EFI 8-Port Project

This is a quick-and-dirty place holder page for this project. I'll do a better one when I have time

This is the original concept for the inlet manifold. The starting point was a manifold from a mid-90's Ford Escort. Unfortunately this did not leave clearance for the bonnet, so a decision was made to move the plenum down parallel to the block. Since full  engine management will be used, there is no distributor to interfere. 

Flanges were made from 1"x3" bar stock, then the manifold started with 1.125" U-bend tubing.
The plenum is sheet steel, rolled into a log with belled ports in the floor. Because the ports are splayed and angled up from the block the fuel rail was a bit of a challenge. Injector bosses were made from bar stock, drilled on an angle then lined up on 5/16" ridged tubing before they were silver soldered in place. 


The rocker cover supplied by Elder is not very refined and it needed a considerable amount of grinding to clear the 1.5:1 rockers. I thought it would be less work if I just made my own. Of course, I was wrong, but the end result is nice!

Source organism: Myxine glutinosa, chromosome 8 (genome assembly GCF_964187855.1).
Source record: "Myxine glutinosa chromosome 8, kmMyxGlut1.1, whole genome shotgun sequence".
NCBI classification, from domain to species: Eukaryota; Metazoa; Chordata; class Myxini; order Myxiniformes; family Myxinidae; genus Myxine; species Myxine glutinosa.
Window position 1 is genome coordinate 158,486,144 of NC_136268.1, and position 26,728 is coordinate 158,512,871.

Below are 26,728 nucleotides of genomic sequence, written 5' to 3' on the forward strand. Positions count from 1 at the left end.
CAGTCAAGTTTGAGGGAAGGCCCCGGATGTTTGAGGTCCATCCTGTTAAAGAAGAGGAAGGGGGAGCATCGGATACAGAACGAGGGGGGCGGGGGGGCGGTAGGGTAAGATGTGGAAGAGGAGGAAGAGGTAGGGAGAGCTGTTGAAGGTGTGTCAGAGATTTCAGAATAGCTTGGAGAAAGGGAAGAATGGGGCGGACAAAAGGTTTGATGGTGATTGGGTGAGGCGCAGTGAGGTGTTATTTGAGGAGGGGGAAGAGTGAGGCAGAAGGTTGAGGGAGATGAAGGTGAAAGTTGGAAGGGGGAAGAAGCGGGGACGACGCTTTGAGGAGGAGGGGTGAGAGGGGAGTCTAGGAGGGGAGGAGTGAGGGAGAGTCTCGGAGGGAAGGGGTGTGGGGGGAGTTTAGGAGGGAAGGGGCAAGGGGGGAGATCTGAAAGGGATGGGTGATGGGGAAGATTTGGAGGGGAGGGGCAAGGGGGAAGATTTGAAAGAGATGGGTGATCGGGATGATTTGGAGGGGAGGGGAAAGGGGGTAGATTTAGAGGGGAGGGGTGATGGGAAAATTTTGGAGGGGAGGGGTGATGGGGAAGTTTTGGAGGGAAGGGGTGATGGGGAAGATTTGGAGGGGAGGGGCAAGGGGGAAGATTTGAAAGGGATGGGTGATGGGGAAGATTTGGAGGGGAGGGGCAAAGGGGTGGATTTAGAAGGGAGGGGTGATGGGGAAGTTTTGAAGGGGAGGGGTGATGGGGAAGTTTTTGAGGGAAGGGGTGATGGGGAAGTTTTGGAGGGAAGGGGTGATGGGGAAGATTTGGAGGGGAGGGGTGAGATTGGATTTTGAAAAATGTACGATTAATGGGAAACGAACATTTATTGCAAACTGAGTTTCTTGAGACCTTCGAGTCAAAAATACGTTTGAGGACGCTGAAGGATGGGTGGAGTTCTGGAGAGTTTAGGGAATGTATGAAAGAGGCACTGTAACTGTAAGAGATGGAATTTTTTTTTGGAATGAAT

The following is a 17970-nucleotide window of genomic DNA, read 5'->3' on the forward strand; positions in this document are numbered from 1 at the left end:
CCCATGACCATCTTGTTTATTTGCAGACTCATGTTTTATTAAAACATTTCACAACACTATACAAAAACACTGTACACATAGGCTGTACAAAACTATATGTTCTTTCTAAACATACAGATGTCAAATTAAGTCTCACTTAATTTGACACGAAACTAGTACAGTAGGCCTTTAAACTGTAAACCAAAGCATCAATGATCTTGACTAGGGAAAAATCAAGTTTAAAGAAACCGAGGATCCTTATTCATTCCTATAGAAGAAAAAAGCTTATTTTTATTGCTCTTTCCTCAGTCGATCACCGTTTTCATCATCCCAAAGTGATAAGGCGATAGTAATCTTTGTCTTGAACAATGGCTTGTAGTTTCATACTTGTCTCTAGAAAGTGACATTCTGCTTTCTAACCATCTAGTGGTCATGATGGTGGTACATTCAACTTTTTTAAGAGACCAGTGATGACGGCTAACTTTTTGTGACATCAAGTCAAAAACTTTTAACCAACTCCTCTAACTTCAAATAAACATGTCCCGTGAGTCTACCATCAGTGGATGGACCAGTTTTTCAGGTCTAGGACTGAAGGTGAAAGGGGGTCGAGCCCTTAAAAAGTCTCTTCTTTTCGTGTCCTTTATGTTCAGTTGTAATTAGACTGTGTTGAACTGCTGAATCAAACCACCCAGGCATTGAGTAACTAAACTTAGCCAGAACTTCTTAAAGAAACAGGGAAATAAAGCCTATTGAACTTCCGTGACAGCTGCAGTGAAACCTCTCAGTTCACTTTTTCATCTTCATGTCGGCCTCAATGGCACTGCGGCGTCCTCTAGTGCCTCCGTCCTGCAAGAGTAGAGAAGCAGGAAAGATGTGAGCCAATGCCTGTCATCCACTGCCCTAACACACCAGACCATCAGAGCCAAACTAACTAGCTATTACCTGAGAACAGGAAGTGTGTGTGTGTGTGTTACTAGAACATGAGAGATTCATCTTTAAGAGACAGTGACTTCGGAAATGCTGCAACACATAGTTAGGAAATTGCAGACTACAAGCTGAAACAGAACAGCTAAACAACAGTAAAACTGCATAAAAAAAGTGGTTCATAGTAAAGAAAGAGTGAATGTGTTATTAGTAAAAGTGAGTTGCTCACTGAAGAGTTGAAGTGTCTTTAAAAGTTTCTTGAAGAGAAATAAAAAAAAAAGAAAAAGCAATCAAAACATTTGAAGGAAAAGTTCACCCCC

Instead of dealing with those horrible cork gaskets, a 1/8" groove was cut in the base flange so an O-ring could be inserted. It's cheap, won't move around and absolutely will not leak. Why don't they all do it this way?

The manifold is designed with 18" of runner length, which my calculations say will resonate at around 3000 RPM to give a nice flat torque curve. The runners will clear the grille of a round nose Mini.

The throttle body is 50 mm Mazda, the coil pack is from Hyundai and the injectors are Bosch 220 cc/min.

Here's the finished product. You can hear it running here

Yes, that is a waterbrake dynamometer hanging off the clutch end. Time did not permit acquisition of any meaningful power data, but 2007 is another year.

This is an older photograph of the 200 Hp Land and Sea snowmobile dyno. Updates have been the addition of a data acquisition system that records EGT on all 4 branches, two channels of O2, crank position, RPM, system temperature and, of course, torque. The DYNOmite torque arm with it's single bridge strain gauge has been replaced by a full bridge strain gauge
Before you Email me to ask how the dyno is driven, here's the adaptor to get from a Mini crank taper to the snowmobile taper. All these parts were fabricated in the garage workshop.